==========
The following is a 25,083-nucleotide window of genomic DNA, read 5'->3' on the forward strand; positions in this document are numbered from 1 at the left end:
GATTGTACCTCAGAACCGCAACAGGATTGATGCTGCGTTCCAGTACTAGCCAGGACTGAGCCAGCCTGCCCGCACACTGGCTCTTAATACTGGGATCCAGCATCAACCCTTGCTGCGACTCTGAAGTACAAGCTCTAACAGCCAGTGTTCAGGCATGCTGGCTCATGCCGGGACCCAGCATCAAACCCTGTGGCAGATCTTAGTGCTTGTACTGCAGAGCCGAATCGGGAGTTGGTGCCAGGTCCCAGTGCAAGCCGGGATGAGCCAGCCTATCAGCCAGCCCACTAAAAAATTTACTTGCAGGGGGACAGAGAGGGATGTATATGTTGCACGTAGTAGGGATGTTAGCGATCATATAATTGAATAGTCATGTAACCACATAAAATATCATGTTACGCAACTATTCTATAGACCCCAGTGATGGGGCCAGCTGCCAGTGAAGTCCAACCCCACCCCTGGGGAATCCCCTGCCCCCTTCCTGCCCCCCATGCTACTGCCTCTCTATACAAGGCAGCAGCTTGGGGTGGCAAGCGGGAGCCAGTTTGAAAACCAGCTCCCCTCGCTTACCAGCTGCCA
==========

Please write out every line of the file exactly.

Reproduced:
The following is a 25,083-nucleotide window of genomic DNA, read 5'->3' on the forward strand; positions in this document are numbered from 1 at the left end:
GATTGTACCTCAGAACCGCAACAGGATTGATGCTGCGTTCCAGTACTAGCCAGGACTGAGCCAGCCTGCCCGCACACTGGCTCTTAATACTGGGATCCAGCATCAACCCTTGCTGCGACTCTGAAGTACAAGCTCTAACAGCCAGTGTTCAGGCATGCTGGCTCATGCCGGGACCCAGCATCAAACCCTGTGGCAGATCTTAGTGCTTGTACTGCAGAGCCGAATCGGGAGTTGGTGCCAGGTCCCAGTGCAAGCCGGGATGAGCCAGCCTATCAGCCAGCCCACTAAAAAATTTACTTGCAGGGGGACAGAGAGGGATGTATATGTTGCACGTAGTAGGGATGTTAGCGATCATATAATTGAATAGTCATGTAACCACATAAAATATCATGTTACGCAACTATTCTATAGACCCCAGTGATGGGGCCAGCTGCCAGTGAAGTCCAACCCCACCCCTGGGGAATCCCCTGCCCCCTTCCTGCCCCCCATGCTACTGCCTCTCTATACAAGGCAGCAGCTTGGGGTGGCAAGCGGGAGCCAGTTTGAAAACCAGCTCCCCTCGCTTACCAGCTGCCA